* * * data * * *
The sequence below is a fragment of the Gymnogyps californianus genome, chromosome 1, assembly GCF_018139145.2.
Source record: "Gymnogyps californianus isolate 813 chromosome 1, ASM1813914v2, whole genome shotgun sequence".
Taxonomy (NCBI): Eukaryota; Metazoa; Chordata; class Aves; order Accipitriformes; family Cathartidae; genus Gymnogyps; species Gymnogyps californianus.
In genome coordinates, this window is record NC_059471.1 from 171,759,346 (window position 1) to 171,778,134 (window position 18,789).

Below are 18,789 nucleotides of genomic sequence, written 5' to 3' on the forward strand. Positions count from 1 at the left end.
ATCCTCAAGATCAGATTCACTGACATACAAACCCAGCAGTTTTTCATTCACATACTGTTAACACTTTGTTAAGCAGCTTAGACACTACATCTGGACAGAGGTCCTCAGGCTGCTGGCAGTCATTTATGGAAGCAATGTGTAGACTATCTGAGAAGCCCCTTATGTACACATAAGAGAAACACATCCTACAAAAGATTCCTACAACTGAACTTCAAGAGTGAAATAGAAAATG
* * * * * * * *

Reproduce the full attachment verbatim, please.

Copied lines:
The sequence below is a fragment of the Gymnogyps californianus genome, chromosome 1, assembly GCF_018139145.2.
Source record: "Gymnogyps californianus isolate 813 chromosome 1, ASM1813914v2, whole genome shotgun sequence".
Taxonomy (NCBI): Eukaryota; Metazoa; Chordata; class Aves; order Accipitriformes; family Cathartidae; genus Gymnogyps; species Gymnogyps californianus.
In genome coordinates, this window is record NC_059471.1 from 171,759,346 (window position 1) to 171,778,134 (window position 18,789).

Below are 18,789 nucleotides of genomic sequence, written 5' to 3' on the forward strand. Positions count from 1 at the left end.
ATCCTCAAGATCAGATTCACTGACATACAAACCCAGCAGTTTTTCATTCACATACTGTTAACACTTTGTTAAGCAGCTTAGACACTACATCTGGACAGAGGTCCTCAGGCTGCTGGCAGTCATTTATGGAAGCAATGTGTAGACTATCTGAGAAGCCCCTTATGTACACATAAGAGAAACACATCCTACAAAAGATTCCTACAACTGAACTTCAAGAGTGAAATAGAAAATG